Apple's huge earnings were shock to many of us in the West, but when the company's rabid following in Asian countries is taken into account, it's not so surprising.
Drop everything you're doing and read this fascinating look at the pricing power and loyalty mania Apple is beginning to enjoy across Southeast Asia. Blogger Peter Pham is on the ground in Vietnam and could school you on a thing or two about the region.
Keep in mind we're talking about a quarter of the world's total population or so...
Apple Inc. (NASDAQ:$AAPL) reported their latest earnings earlier in the week and it shocked a number of people, especially those who only see the world through the eyes of the West. Living in Ho Chi Minh City, Vietnam I can tell you first-hand that the market for Apple products here is nothing short of insane.
The official numbers out of China were enough to make the headlines with Apple selling iPhones at five times the rate they did in 2011. Revenue in China hit $7.9 billion up nearly 300%. In their first two quarters of 2012 they have done nearly the same amount of business they did in all of fiscal year 2011. The revenue breakdown was equally impressive for the entire Asia-Pacific region rising from 22.1% in Q2 2011 to 29.2% in Q2 2012.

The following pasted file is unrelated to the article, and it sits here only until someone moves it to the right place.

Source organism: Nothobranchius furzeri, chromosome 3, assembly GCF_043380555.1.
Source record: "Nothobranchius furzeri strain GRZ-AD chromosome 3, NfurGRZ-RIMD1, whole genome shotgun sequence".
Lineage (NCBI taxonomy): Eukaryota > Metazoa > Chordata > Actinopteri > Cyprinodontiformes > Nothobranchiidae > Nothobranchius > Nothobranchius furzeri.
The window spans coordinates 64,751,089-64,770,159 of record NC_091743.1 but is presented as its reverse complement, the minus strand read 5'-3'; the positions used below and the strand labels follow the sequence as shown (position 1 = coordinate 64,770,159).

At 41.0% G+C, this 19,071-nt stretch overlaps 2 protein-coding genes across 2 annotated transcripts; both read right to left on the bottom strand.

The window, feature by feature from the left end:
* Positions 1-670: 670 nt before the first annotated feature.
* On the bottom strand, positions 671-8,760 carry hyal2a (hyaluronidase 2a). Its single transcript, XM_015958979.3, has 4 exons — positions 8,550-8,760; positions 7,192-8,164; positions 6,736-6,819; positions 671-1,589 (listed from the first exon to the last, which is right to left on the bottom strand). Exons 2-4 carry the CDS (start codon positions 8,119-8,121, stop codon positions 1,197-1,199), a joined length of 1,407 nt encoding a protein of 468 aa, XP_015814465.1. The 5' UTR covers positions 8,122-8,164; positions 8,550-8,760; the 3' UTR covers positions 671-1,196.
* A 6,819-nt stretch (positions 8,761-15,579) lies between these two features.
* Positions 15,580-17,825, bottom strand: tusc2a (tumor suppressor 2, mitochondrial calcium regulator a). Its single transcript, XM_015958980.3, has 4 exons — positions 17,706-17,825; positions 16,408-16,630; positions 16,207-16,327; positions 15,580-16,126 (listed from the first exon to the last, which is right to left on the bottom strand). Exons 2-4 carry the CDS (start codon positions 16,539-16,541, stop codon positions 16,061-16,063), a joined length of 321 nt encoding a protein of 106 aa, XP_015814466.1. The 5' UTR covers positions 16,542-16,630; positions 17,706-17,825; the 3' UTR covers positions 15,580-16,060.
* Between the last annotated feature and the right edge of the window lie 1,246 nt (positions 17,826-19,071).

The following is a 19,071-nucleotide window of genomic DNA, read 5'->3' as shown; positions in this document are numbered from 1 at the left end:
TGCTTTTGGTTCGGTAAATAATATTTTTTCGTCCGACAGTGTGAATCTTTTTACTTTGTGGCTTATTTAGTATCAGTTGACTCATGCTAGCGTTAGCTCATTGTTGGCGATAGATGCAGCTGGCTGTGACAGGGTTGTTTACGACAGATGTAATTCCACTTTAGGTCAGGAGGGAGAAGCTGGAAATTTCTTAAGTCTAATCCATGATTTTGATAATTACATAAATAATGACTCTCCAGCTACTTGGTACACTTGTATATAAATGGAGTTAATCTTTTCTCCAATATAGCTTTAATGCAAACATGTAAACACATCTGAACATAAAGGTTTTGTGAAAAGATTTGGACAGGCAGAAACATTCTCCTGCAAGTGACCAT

Never Get Involved in an Asian Land War
It is hard for those in the West to understand just how many people live in Southeast Asia and what it means for those populations to grow economically at 5% to 10% per year for a couple of decades. Indonesia is 237 million people. Vietnam is nearly 90 million. China is more than 1.2 billion. The law of large numbers tells us that the rate at which people are moving up the economic ladder is just faster in the East than it is in the West. And those people have grown up wanting what the West has: the food, the toys, the cars, the comforts that make living life easier.
Branding is extremely important in Asia. And Apple has unparalleled brand loyalty among its users. Translating that over here where there is that desire for things American and/or European it only makes sense that Apple would evoke such a strong response.